An international search and rescue effort has finally extracted all 12 boys and their soccer coach from a web of caves in northern Thailand, ending an ordeal that captivated a nation and spawned headlines around the world.
In homes, markets, shopping malls and bars across the country Thais held their breath, sat glued to television sets and were elated as the first of the boys were rescued on Sunday night. First it was one, then three, four, six, then four again after a misreport.
By Tuesday the number rose to 11 and the last of the boys and their coach were delivered to safety by cave divers soon after, despite earlier fears about monsoon rains that threatened to flood the caves.
Importantly, the ordeal gave Thais a good reason to rally. Their country has been riven by deeply polarized politics, violent protests and a coup. But the 12 trapped boys provided a focal point for unity as even strangers smiled and said “good news – good news.”
But it came at a cost and was far from easy.
The junior soccer team went missing on June 23, after entering the cave in the northern province of Chiang Rai. Thai cave divers found them huddled in a muddy cavern deep inside the dark and dangerous complex, but further help was needed to get them out.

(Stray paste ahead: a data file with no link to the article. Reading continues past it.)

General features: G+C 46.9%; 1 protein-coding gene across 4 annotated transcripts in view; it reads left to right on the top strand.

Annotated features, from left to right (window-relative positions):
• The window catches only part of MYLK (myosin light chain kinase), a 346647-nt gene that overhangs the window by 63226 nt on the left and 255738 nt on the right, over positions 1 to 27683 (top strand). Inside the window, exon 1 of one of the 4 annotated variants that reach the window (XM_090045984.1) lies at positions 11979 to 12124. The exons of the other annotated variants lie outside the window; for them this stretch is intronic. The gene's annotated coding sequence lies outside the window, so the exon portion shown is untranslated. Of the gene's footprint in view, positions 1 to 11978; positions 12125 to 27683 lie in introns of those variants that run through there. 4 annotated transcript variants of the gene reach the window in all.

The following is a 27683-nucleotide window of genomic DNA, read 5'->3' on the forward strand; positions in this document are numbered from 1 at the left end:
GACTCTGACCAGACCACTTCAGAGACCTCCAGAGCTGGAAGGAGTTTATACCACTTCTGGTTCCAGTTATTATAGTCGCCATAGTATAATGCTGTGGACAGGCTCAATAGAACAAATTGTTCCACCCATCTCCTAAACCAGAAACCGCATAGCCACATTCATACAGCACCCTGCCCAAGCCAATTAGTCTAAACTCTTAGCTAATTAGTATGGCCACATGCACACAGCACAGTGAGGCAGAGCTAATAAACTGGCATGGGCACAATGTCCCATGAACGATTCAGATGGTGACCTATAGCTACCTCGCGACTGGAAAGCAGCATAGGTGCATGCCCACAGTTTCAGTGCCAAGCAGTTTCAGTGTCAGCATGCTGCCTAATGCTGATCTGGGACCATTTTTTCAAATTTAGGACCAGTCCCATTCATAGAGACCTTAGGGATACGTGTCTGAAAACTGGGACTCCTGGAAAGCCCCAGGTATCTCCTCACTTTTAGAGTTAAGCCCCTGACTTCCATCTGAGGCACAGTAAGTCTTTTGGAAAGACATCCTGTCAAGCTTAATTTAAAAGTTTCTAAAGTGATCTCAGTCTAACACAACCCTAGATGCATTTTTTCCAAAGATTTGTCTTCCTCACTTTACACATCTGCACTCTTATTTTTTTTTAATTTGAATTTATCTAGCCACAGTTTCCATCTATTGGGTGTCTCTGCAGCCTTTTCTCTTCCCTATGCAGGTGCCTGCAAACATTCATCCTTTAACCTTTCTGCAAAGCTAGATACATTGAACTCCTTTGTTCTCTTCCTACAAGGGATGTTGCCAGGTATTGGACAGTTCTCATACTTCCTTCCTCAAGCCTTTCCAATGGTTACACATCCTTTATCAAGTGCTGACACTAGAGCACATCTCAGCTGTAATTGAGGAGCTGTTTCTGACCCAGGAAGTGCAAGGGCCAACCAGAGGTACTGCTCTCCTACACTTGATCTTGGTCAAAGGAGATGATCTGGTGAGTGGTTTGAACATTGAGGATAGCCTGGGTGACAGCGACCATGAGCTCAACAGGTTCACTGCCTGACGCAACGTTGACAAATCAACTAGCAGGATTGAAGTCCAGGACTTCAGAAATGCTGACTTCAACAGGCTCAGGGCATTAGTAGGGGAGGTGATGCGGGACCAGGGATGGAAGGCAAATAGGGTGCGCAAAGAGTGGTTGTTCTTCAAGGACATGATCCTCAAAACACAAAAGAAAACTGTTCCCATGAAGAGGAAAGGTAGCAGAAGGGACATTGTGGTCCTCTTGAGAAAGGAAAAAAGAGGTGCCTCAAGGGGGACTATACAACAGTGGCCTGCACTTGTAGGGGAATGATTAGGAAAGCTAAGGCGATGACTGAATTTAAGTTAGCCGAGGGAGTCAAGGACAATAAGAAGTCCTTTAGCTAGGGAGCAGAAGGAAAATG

Food and water was sent in, but there was even a suggestion that the 13 remain in the caves until the end of the rainy season, another four months away.
None of the boys could swim and had to be taught basic scuba skills. One diver, Saman Kunan, a former Thai Navy SEAL, died in the initial rescue attempts after ferrying oxygen supplies into the cave along a two-mile route. His own tank had run out of oxygen.
Hundreds of industrial pumps were deployed into the Tham Luang Nan Nong cave complex as more divers and help arrived, initially British, and then eventually the U.S forces, Australian Federal Police, and even an Israeli diver, Shlomi Aroush, who lives in Thailand.
“It’s very narrow. The way divers have to work is not a normal way of diving. The visibility is also really bad. You’re diving blindly,” Aroush told Reuters. “Learning to dive is easy, but this is not normal diving.”
American entrepreneur Elon Musk also stepped in, with an offer to fly to Thailand with a mini submarine at hand.
King Maha Vajiralongkorn thanked the search and rescue team and wrote: “This circumstance has clearly shown the power of unity in action, power of love and goodwill towards fellow men regardless of race and religious beliefs.”
Outside, by one count, more than 300 reporters, photographers, and cameraman covered their plight which coincided with the World Cup in Russia, further fueling global attention. FIFA officials offered the soccer team free tickets to the final.
It’s far from clear if the boys can attend so soon after the ordeal. Most need some basic medical attention and time to adjust after spending so long underground.
Jedsada Chokdumrongsuk, permanent secretary at the Public Health Ministry, said the first four boys rescued on Sunday night were starting to eat regular food, although another two possibly have lung infections.
Answers also need to be found as to how they ended up in such a dreadful predicament, as well as how such incidents can be better managed in the future. But, in the meantime, the 12 boys came home and gave Thais a good reason to smile.
Luke Hunt can be followed on twitter @lukeanthonyhunt